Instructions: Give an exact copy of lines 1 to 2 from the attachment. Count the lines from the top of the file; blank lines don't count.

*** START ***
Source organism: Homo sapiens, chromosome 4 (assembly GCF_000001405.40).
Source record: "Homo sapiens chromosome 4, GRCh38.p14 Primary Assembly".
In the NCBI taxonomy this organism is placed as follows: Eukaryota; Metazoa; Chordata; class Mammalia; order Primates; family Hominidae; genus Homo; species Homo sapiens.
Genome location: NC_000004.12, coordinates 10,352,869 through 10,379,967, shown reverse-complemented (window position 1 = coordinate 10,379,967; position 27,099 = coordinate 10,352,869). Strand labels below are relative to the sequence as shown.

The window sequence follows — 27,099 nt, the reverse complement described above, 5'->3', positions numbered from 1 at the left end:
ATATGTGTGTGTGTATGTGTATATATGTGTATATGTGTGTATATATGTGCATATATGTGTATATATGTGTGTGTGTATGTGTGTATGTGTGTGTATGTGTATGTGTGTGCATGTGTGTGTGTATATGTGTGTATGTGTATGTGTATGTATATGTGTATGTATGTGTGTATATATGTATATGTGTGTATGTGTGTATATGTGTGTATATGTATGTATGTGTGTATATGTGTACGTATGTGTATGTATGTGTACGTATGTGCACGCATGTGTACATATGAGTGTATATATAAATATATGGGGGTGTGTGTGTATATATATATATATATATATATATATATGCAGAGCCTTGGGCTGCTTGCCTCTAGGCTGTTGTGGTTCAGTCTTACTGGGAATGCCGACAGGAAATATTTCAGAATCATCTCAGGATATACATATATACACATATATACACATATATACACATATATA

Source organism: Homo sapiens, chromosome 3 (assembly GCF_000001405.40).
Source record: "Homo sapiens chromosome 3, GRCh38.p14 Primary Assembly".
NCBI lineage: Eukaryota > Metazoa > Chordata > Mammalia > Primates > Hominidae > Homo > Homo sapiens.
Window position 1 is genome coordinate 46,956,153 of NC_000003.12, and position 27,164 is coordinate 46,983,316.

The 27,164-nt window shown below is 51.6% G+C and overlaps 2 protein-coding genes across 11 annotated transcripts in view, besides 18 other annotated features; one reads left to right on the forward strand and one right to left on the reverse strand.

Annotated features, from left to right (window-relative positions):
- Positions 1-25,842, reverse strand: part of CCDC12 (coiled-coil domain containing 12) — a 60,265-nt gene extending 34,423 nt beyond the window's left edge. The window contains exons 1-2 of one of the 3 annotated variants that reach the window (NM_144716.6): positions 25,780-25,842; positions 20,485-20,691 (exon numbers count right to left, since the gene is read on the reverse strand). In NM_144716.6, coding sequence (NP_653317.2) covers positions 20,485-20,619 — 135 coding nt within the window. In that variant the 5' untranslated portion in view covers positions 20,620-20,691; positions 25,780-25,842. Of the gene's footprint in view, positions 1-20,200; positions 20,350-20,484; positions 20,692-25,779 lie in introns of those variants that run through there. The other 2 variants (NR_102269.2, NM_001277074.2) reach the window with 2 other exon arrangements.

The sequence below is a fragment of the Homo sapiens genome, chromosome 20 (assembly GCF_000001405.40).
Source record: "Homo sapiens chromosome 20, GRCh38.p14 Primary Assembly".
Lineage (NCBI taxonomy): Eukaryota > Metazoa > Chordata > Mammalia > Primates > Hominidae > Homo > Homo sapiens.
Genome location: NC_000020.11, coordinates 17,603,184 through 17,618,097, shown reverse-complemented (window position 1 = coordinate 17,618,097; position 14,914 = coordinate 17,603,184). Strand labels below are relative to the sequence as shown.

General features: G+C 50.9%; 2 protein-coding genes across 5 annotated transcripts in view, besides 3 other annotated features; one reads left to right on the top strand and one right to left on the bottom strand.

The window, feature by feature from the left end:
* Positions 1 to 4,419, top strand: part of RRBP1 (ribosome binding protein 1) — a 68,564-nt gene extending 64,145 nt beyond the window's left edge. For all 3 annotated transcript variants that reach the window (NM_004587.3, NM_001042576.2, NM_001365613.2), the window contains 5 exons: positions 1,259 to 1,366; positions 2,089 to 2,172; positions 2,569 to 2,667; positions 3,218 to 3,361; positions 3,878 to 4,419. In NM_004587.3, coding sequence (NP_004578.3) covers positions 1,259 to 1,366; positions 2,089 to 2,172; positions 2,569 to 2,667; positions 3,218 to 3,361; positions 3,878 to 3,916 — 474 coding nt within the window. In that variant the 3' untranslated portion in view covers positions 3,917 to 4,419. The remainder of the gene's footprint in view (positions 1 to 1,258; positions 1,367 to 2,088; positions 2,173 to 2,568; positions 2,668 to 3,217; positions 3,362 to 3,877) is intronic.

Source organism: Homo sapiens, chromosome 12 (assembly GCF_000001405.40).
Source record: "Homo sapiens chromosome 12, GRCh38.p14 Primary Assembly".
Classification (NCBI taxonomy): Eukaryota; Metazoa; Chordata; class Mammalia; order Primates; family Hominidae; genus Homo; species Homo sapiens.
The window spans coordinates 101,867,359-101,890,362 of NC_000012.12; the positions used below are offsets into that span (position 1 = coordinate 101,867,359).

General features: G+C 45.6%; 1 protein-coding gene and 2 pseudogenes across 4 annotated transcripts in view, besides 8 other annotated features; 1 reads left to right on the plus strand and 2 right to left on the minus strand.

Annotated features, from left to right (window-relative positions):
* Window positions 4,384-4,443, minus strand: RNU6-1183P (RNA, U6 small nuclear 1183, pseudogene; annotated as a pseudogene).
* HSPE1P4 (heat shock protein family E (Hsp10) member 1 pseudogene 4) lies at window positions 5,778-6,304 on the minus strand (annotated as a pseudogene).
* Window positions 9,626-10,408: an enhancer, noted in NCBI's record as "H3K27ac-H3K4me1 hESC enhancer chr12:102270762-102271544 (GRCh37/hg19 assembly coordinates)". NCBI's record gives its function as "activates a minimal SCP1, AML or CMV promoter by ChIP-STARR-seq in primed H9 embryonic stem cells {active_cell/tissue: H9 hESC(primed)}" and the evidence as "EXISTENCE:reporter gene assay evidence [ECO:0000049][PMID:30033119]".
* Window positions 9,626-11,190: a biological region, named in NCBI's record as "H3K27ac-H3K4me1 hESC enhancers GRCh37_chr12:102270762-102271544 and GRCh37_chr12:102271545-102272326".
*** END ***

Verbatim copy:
Source organism: Homo sapiens, chromosome 4 (assembly GCF_000001405.40).
Source record: "Homo sapiens chromosome 4, GRCh38.p14 Primary Assembly".